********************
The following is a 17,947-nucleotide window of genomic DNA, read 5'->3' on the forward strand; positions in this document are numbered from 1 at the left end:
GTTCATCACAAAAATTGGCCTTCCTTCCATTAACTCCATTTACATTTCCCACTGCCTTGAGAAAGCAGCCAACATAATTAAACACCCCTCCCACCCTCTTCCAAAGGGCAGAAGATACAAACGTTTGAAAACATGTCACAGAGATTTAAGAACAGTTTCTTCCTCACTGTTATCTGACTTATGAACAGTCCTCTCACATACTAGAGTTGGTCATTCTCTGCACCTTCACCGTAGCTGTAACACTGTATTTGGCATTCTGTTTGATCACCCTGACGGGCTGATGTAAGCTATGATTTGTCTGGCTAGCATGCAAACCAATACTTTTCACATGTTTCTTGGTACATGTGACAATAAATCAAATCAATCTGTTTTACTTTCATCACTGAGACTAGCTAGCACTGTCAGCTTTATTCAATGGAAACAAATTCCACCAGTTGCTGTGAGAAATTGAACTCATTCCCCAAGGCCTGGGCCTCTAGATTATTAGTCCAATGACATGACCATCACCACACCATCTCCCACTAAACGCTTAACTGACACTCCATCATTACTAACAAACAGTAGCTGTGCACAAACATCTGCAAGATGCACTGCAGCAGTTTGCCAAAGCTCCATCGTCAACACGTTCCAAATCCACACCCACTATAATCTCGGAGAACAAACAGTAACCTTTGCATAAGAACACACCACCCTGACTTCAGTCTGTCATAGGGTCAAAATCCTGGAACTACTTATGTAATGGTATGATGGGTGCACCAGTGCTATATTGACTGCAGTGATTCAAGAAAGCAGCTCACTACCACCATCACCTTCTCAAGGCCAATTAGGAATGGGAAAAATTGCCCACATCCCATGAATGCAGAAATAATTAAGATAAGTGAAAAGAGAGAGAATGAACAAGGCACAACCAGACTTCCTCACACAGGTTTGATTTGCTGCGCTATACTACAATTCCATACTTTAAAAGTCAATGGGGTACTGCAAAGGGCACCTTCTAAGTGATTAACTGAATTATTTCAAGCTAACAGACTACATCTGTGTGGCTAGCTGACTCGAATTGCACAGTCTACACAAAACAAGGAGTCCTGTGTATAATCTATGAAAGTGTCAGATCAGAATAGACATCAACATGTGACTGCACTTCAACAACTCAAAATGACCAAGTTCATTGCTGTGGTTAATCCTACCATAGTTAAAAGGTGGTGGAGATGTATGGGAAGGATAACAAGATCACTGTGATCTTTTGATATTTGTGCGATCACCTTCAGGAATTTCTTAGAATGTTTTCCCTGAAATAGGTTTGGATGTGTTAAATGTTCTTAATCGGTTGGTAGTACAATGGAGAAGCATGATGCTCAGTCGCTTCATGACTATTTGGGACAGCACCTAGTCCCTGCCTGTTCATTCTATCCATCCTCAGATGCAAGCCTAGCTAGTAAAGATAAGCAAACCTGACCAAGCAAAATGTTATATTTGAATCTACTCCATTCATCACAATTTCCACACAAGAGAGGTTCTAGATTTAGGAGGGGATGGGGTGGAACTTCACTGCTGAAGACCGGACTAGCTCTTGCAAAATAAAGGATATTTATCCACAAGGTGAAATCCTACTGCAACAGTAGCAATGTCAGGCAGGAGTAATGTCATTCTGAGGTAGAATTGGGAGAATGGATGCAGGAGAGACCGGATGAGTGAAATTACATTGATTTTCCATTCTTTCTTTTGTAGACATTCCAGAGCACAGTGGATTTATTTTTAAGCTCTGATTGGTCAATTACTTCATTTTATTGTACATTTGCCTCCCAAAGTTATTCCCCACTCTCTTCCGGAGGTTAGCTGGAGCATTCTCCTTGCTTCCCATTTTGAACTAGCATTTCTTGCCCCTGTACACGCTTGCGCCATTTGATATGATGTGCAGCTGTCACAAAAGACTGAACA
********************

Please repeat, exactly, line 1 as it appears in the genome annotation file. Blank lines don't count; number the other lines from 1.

The following is a 17,947-nucleotide window of genomic DNA, read 5'->3' on the forward strand; positions in this document are numbered from 1 at the left end: